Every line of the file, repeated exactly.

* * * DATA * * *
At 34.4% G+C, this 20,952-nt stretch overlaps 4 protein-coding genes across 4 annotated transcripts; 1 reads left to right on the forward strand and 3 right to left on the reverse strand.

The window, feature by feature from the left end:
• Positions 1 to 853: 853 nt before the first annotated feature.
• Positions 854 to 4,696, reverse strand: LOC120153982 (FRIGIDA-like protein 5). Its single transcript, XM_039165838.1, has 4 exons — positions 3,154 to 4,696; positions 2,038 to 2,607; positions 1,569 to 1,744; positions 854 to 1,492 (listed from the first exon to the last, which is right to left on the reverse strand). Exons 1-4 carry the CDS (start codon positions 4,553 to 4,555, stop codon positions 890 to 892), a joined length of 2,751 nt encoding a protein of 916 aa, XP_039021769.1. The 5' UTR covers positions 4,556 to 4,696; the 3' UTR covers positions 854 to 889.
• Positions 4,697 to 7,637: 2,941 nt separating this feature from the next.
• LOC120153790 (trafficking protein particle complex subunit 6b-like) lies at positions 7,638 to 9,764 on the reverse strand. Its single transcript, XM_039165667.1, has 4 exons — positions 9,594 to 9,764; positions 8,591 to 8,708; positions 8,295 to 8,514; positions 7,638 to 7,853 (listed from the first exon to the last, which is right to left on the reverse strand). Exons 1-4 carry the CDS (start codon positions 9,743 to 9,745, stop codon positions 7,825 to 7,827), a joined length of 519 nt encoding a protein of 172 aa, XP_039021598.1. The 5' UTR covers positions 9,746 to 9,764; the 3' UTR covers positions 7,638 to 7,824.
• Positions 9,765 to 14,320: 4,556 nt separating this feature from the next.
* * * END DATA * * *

At 34.4% G+C, this 20,952-nt stretch overlaps 4 protein-coding genes across 4 annotated transcripts; 1 reads left to right on the forward strand and 3 right to left on the reverse strand.

The window, feature by feature from the left end:
• Positions 1 to 853: 853 nt before the first annotated feature.
• Positions 854 to 4,696, reverse strand: LOC120153982 (FRIGIDA-like protein 5). Its single transcript, XM_039165838.1, has 4 exons — positions 3,154 to 4,696; positions 2,038 to 2,607; positions 1,569 to 1,744; positions 854 to 1,492 (listed from the first exon to the last, which is right to left on the reverse strand). Exons 1-4 carry the CDS (start codon positions 4,553 to 4,555, stop codon positions 890 to 892), a joined length of 2,751 nt encoding a protein of 916 aa, XP_039021769.1. The 5' UTR covers positions 4,556 to 4,696; the 3' UTR covers positions 854 to 889.
• Positions 4,697 to 7,637: 2,941 nt separating this feature from the next.
• LOC120153790 (trafficking protein particle complex subunit 6b-like) lies at positions 7,638 to 9,764 on the reverse strand. Its single transcript, XM_039165667.1, has 4 exons — positions 9,594 to 9,764; positions 8,591 to 8,708; positions 8,295 to 8,514; positions 7,638 to 7,853 (listed from the first exon to the last, which is right to left on the reverse strand). Exons 1-4 carry the CDS (start codon positions 9,743 to 9,745, stop codon positions 7,825 to 7,827), a joined length of 519 nt encoding a protein of 172 aa, XP_039021598.1. The 5' UTR covers positions 9,746 to 9,764; the 3' UTR covers positions 7,638 to 7,824.
• Positions 9,765 to 14,320: 4,556 nt separating this feature from the next.